All You Need Is Love (SI onto Take 58 – Harpsichord) – Much more interesting, the lesser heard Harpsichord. Generally buried along the rest of the instrumentation, the track takes on a pleasantly farmed tribute sound. Kind of the thing that might soundtrack a TV drama of the Beatles as a montage of John falling for Yoko is pieced together when the makers can’t get the rights for the Beatles actual music. The best thing is the extended listen to the improv made by the horns in the final section. Taking through classical to early rock and roll it’s an interesting listen to what went on beyond the fade.
All You Need Is Love (SI onto Take 58 – Vocals) – More fulfilling, the vocals to the track – I’d swear I could hear Ringo’s bassy, dulcet tones at the very beginning right underneath everyone else’. Again, it really gets interesting right at the very end as the improv sets in and they get to muck about. and let themselves of the leash.
Hello Goodbye (Take 14 – Backing Track) – Now we’ve heard this a million times but there is a little warm up at the beginning that amalgamates ‘Hello Goodbye’ with ‘Fool On The Hill’ if you listen closely enough. George points out that Paul seems to lead off a baseline, where Paul has noticed this already a gives a glib answer back. There’s a short piano break before they fade. The backing track here is primally drums and bass with the piano being a little more muted. it’s a different take on the instrumental that originally appeared on the Roger Scott tapes and shows it from a different side.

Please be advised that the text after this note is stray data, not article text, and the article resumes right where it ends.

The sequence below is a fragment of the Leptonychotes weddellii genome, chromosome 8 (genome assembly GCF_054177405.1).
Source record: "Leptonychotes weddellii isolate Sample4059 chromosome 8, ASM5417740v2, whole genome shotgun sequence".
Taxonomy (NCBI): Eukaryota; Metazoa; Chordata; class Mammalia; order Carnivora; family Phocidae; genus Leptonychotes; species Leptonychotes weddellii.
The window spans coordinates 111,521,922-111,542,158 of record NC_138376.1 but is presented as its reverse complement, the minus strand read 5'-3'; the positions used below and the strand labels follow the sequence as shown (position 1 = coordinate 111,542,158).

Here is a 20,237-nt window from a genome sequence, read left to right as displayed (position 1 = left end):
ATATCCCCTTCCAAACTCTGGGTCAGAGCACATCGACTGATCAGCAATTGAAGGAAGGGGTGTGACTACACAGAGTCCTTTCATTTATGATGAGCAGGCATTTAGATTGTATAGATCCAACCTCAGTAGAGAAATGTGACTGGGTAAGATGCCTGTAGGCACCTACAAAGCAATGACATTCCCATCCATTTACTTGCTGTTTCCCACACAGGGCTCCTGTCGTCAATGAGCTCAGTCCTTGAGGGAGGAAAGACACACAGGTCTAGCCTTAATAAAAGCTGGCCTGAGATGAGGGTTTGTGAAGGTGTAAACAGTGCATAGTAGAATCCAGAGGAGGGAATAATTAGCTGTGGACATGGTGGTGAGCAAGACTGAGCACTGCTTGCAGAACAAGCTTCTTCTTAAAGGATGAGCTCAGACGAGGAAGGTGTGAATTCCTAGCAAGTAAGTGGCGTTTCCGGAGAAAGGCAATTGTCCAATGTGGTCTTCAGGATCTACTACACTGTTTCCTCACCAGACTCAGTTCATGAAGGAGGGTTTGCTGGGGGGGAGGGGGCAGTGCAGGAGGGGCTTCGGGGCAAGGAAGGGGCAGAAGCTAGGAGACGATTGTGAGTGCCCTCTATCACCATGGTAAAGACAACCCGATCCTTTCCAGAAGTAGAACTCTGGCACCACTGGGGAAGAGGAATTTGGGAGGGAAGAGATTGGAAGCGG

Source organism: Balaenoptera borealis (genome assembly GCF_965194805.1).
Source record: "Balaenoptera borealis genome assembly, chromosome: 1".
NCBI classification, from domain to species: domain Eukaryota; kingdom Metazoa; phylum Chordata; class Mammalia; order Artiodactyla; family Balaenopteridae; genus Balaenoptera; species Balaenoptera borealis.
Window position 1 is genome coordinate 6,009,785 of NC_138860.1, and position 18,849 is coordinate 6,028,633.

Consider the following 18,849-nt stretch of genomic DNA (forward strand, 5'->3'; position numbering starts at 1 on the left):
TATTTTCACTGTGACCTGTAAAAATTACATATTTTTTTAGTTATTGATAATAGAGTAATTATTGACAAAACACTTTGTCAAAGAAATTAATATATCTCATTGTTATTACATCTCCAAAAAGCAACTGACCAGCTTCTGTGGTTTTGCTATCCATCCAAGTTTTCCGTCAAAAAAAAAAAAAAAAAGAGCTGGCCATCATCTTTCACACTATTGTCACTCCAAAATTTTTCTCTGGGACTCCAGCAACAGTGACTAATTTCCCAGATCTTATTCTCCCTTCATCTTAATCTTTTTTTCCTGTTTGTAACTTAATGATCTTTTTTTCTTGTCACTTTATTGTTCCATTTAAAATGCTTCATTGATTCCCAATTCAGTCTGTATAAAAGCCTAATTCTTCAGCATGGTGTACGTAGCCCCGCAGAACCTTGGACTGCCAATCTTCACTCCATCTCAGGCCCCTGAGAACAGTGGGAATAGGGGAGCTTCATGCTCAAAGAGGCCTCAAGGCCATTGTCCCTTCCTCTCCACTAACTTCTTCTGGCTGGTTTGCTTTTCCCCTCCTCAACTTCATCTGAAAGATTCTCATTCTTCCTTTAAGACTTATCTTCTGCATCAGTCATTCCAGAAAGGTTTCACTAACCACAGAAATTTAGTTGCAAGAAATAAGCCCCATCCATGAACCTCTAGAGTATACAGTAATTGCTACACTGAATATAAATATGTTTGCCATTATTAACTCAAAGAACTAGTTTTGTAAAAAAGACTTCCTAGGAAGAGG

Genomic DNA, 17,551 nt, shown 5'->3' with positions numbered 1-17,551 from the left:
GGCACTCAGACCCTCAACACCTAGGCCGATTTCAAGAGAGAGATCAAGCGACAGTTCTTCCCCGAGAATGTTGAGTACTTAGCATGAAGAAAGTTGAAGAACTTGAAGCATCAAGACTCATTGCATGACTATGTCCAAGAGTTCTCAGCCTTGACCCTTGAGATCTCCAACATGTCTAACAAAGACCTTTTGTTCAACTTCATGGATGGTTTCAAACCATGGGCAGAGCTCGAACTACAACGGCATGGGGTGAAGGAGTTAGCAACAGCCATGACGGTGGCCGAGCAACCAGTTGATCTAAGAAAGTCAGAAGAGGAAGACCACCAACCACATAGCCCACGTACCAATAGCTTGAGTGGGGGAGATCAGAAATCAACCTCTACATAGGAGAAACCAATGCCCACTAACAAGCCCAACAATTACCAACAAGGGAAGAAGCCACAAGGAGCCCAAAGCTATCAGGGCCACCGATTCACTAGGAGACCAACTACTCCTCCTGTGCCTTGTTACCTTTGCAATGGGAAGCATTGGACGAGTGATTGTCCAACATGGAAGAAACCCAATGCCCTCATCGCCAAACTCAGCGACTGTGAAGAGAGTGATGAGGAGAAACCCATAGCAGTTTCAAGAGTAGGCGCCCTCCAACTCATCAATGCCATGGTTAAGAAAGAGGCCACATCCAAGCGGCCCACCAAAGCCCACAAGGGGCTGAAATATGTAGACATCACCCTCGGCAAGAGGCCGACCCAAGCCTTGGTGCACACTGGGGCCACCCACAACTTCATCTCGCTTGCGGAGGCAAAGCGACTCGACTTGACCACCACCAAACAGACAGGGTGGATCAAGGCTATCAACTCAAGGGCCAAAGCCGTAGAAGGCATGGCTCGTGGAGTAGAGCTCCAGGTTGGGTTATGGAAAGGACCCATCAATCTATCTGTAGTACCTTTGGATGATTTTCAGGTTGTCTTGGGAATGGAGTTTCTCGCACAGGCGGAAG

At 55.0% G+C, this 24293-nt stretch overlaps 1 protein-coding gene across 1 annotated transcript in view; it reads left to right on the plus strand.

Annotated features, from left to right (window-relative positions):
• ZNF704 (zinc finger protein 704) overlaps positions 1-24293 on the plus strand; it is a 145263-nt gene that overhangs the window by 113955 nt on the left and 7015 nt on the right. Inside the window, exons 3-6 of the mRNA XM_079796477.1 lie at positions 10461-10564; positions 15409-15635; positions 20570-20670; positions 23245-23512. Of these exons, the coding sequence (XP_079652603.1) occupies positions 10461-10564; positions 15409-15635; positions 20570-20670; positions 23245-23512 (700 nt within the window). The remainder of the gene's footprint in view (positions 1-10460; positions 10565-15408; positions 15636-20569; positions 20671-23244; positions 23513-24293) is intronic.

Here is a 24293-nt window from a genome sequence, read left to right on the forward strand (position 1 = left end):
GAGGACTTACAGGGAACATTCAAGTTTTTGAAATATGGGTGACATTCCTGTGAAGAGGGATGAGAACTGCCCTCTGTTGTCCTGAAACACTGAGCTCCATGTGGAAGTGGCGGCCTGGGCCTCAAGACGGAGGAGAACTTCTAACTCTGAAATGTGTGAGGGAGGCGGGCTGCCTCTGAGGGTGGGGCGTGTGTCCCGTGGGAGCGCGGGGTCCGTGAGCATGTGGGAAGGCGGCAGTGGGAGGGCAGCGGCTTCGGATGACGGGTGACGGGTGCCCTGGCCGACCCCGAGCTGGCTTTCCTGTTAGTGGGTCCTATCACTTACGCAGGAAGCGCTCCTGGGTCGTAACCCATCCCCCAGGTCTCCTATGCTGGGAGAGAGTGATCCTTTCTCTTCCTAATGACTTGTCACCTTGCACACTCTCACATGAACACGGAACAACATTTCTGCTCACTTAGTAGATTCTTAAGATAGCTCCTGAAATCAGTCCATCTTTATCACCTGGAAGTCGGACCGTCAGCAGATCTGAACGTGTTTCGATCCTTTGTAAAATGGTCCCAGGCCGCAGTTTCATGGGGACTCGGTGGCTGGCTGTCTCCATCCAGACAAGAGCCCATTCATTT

Hello Goodbye (Take 21 – Bass) – Even less of a good thing but Macca’s bass is still a joy to hear. There is a metronomic tick that runs along side the bass line which gets in the way a little but I think this has been stripped back a little better somewhere else.
Hello Goodbye (SI on to Take 17 – Double tracked vocals) – This set of vocals is strangely ineffectual to listen to. After the joy of hearing the instrumental in the first place, the fun of listening to the double tracked vocals loses it’s sheen a bit. Some many enjoy it but I was unenthused.
Hello Goodbye (SI on to take 17 – Piano+Strings+Maracas) – Now something different – a chance to listen to the strings which is something that gets buried usually. They are presently stirring and in a traditional country music kind of way. Beginning with a count in, the track is rather pleasant and towards the end, appears to feature the sound of a football crowd chanting the final harmonies (Although this could just be part of the acoustics in reality)